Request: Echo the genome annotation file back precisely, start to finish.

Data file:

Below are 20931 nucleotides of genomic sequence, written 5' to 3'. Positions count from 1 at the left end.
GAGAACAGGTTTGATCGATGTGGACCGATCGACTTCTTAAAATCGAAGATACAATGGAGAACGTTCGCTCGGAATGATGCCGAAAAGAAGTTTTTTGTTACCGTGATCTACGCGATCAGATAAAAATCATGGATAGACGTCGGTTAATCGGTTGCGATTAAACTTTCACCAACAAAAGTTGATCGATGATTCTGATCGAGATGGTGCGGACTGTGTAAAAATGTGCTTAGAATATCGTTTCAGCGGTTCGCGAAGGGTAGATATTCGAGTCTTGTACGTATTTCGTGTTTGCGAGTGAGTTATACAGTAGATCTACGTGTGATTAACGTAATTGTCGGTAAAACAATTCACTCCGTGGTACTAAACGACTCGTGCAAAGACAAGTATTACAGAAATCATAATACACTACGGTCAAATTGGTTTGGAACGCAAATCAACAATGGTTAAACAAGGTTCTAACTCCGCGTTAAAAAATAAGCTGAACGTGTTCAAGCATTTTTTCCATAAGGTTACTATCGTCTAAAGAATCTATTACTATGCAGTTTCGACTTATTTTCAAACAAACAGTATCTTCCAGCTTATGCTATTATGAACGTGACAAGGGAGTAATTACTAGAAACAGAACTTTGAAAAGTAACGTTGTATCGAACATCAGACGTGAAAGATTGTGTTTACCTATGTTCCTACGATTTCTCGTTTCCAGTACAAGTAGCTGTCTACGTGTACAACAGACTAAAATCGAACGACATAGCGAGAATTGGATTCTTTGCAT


Below are 20931 nucleotides of genomic sequence, written 5' to 3'. Positions count from 1 at the left end.
GAGAACAGGTTTGATCGATGTGGACCGATCGACTTCTTAAAATCGAAGATACAATGGAGAACGTTCGCTCGGAATGATGCCGAAAAGAAGTTTTTTGTTACCGTGATCTACGCGATCAGATAAAAATCATGGATAGACGTCGGTTAATCGGTTGCGATTAAACTTTCACCAACAAAAGTTGATCGATGATTCTGATCGAGATGGTGCGGACTGTGTAAAAATGTGCTTAGAATATCGTTTCAGCGGTTCGCGAAGGGTAGATATTCGAGTCTTGTACGTATTTCGTGTTTGCGAGTGAGTTATACAGTAGATCTACGTGTGATTAACGTAATTGTCGGTAAAACAATTCACTCCGTGGTACTAAACGACTCGTGCAAAGACAAGTATTACAGAAATCATAATACACTACGGTCAAATTGGTTTGGAACGCAAATCAACAATGGTTAAACAAGGTTCTAACTCCGCGTTAAAAAATAAGCTGAACGTGTTCAAGCATTTTTTCCATAAGGTTACTATCGTCTAAAGAATCTATTACTATGCAGTTTCGACTTATTTTCAAACAAACAGTATCTTCCAGCTTATGCTATTATGAACGTGACAAGGGAGTAATTACTAGAAACAGAACTTTGAAAAGTAACGTTGTATCGAACATCAGACGTGAAAGATTGTGTTTACCTATGTTCCTACGATTTCTCGTTTCCAGTACAAGTAGCTGTCTACGTGTACAACAGACTAAAATCGAACGACATAGCGAGAATTGGATTCTTTGCAT